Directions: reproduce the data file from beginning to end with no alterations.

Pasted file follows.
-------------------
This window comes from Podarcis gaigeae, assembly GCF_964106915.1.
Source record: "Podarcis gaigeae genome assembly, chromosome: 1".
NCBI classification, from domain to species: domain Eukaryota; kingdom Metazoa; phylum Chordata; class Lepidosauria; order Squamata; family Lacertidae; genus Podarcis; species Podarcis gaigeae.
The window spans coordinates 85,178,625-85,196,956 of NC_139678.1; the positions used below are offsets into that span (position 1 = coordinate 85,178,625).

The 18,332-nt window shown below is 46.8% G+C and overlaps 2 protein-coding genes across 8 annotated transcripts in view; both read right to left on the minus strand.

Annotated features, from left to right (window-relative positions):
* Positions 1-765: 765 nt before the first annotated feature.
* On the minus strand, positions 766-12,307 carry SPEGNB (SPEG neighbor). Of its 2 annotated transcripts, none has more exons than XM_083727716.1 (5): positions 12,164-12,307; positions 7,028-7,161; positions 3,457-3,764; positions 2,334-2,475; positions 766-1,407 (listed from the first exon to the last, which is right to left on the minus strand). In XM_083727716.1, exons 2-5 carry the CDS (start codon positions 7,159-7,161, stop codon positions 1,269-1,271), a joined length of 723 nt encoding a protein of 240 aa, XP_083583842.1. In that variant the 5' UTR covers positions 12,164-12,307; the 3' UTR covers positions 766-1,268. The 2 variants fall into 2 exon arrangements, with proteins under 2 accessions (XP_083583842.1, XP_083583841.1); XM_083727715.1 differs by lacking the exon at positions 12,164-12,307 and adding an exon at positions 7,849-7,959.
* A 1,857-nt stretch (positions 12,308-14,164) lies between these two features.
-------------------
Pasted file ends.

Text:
This window comes from Podarcis gaigeae, assembly GCF_964106915.1.
Source record: "Podarcis gaigeae genome assembly, chromosome: 1".
NCBI classification, from domain to species: domain Eukaryota; kingdom Metazoa; phylum Chordata; class Lepidosauria; order Squamata; family Lacertidae; genus Podarcis; species Podarcis gaigeae.
The window spans coordinates 85,178,625-85,196,956 of NC_139678.1; the positions used below are offsets into that span (position 1 = coordinate 85,178,625).

The 18,332-nt window shown below is 46.8% G+C and overlaps 2 protein-coding genes across 8 annotated transcripts in view; both read right to left on the minus strand.

Annotated features, from left to right (window-relative positions):
* Positions 1-765: 765 nt before the first annotated feature.
* On the minus strand, positions 766-12,307 carry SPEGNB (SPEG neighbor). Of its 2 annotated transcripts, none has more exons than XM_083727716.1 (5): positions 12,164-12,307; positions 7,028-7,161; positions 3,457-3,764; positions 2,334-2,475; positions 766-1,407 (listed from the first exon to the last, which is right to left on the minus strand). In XM_083727716.1, exons 2-5 carry the CDS (start codon positions 7,159-7,161, stop codon positions 1,269-1,271), a joined length of 723 nt encoding a protein of 240 aa, XP_083583842.1. In that variant the 5' UTR covers positions 12,164-12,307; the 3' UTR covers positions 766-1,268. The 2 variants fall into 2 exon arrangements, with proteins under 2 accessions (XP_083583842.1, XP_083583841.1); XM_083727715.1 differs by lacking the exon at positions 12,164-12,307 and adding an exon at positions 7,849-7,959.
* A 1,857-nt stretch (positions 12,308-14,164) lies between these two features.